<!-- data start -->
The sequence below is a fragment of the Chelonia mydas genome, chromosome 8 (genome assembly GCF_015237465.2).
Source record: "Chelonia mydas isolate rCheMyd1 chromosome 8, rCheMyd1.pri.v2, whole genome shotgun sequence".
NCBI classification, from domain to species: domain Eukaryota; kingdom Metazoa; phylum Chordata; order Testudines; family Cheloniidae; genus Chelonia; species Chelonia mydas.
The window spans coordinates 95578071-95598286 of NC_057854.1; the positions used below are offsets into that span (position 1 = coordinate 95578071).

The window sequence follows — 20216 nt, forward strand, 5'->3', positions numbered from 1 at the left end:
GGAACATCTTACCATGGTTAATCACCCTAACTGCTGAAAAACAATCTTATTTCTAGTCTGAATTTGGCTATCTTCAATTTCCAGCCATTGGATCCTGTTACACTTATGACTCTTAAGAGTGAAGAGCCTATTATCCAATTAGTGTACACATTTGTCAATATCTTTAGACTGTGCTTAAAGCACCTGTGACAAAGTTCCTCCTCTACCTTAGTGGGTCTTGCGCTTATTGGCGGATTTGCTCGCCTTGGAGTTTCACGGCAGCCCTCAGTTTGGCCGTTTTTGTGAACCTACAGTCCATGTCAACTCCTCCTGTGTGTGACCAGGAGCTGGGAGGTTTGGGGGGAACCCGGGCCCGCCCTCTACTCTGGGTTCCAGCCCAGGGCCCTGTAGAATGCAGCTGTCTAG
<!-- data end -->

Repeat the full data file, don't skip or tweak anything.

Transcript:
The sequence below is a fragment of the Chelonia mydas genome, chromosome 8 (genome assembly GCF_015237465.2).
Source record: "Chelonia mydas isolate rCheMyd1 chromosome 8, rCheMyd1.pri.v2, whole genome shotgun sequence".
NCBI classification, from domain to species: domain Eukaryota; kingdom Metazoa; phylum Chordata; order Testudines; family Cheloniidae; genus Chelonia; species Chelonia mydas.
The window spans coordinates 95578071-95598286 of NC_057854.1; the positions used below are offsets into that span (position 1 = coordinate 95578071).

The window sequence follows — 20216 nt, forward strand, 5'->3', positions numbered from 1 at the left end:
GGAACATCTTACCATGGTTAATCACCCTAACTGCTGAAAAACAATCTTATTTCTAGTCTGAATTTGGCTATCTTCAATTTCCAGCCATTGGATCCTGTTACACTTATGACTCTTAAGAGTGAAGAGCCTATTATCCAATTAGTGTACACATTTGTCAATATCTTTAGACTGTGCTTAAAGCACCTGTGACAAAGTTCCTCCTCTACCTTAGTGGGTCTTGCGCTTATTGGCGGATTTGCTCGCCTTGGAGTTTCACGGCAGCCCTCAGTTTGGCCGTTTTTGTGAACCTACAGTCCATGTCAACTCCTCCTGTGTGTGACCAGGAGCTGGGAGGTTTGGGGGGAACCCGGGCCCGCCCTCTACTCTGGGTTCCAGCCCAGGGCCCTGTAGAATGCAGCTGTCTAG